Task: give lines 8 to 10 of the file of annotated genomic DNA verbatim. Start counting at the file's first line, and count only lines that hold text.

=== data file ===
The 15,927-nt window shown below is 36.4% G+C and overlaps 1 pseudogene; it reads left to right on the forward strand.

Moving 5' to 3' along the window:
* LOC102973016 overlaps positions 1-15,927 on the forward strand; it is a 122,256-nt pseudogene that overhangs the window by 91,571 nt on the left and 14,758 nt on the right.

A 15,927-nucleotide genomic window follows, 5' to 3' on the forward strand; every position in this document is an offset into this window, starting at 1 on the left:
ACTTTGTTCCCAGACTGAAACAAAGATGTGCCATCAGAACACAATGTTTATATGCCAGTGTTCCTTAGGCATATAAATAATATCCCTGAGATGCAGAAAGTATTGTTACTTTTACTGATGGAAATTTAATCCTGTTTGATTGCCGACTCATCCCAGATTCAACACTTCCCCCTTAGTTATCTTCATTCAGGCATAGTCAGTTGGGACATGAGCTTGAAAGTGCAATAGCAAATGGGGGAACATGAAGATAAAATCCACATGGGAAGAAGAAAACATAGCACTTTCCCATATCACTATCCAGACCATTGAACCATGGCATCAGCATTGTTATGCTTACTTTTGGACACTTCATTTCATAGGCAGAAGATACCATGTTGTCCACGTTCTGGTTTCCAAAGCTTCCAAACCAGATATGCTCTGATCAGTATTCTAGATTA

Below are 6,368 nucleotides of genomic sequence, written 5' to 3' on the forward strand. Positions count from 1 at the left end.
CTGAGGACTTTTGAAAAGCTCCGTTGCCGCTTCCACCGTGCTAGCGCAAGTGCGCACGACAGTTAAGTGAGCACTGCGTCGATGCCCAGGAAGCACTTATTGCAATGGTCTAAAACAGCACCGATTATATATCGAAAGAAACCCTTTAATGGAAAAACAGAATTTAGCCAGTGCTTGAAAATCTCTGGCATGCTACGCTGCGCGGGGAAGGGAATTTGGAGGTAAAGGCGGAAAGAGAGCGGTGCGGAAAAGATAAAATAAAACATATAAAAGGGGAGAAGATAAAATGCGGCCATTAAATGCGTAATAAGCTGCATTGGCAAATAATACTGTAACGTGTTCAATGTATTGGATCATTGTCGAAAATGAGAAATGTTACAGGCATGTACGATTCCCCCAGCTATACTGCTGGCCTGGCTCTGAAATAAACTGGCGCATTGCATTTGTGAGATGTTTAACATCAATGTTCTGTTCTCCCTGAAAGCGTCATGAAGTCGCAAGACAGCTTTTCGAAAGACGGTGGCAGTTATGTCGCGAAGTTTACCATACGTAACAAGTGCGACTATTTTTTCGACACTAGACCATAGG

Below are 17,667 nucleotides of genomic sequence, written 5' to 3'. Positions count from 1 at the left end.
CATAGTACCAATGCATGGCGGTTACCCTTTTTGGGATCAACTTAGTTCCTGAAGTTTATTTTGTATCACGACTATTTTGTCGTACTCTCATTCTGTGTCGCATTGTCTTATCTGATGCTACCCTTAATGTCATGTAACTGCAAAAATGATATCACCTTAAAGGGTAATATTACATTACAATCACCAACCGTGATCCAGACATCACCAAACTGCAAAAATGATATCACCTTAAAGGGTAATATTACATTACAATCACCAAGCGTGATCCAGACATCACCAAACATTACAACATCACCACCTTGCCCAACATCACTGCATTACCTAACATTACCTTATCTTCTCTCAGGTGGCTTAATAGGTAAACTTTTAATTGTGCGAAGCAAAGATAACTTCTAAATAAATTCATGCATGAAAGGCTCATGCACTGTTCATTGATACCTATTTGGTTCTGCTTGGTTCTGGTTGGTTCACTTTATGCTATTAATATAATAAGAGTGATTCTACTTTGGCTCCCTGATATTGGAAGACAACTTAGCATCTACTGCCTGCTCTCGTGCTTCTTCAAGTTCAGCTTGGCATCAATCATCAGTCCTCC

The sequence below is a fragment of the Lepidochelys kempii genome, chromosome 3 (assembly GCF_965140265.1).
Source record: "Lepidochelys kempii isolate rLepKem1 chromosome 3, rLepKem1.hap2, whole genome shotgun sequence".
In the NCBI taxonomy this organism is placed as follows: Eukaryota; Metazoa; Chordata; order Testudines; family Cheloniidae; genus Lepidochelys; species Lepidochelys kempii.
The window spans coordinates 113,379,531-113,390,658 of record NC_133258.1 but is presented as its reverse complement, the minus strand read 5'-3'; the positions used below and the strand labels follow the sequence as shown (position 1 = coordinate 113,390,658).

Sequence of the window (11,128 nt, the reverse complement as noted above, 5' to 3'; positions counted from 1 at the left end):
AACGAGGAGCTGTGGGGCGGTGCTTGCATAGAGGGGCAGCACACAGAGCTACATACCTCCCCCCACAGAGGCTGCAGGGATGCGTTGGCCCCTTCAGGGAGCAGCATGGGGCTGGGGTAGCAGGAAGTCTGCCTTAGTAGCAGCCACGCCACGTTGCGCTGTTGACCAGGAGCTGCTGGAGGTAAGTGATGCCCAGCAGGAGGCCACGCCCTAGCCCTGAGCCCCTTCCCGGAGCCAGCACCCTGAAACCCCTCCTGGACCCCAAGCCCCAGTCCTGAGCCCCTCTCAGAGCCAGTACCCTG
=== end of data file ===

Below are 17,667 nucleotides of genomic sequence, written 5' to 3'. Positions count from 1 at the left end.
CATAGTACCAATGCATGGCGGTTACCCTTTTTGGGATCAACTTAGTTCCTGAAGTTTATTTTGTATCACGACTATTTTGTCGTACTCTCATTCTGTGTCGCATTGTCTTATCTGATGCTACCCTTAATGTCATGTAACTGCAAAAATGATATCACCTTAAAGGGTAATATTACATTACAATCACCAACCGTGATCCAGACATCACCAAACTGCAAAAATGATATCACCTTAAAGGGTAATATTACATTACAATCACCAAGCGTGATCCAGACATCACCAAACATTACAACATCACCACCTTGCCCAACATCACTGCATTACCTAACATTACCTTATCTTCTCTCAGGTGGCTTAATAGGTAAACTTTTAATTGTGCGAAGCAAAGATAACTTCTAAATAAATTCATGCATGAAAGGCTCATGCACTGTTCATTGATACCTATTTGGTTCTGCTTGGTTCTGGTTGGTTCACTTTATGCTATTAATATAATAAGAGTGATTCTACTTTGGCTCCCTGATATTGGAAGACAACTTAGCATCTACTGCCTGCTCTCGTGCTTCTTCAAGTTCAGCTTGGCATCAATCATCAGTCCTCC

The sequence below is a fragment of the Lepidochelys kempii genome, chromosome 3 (assembly GCF_965140265.1).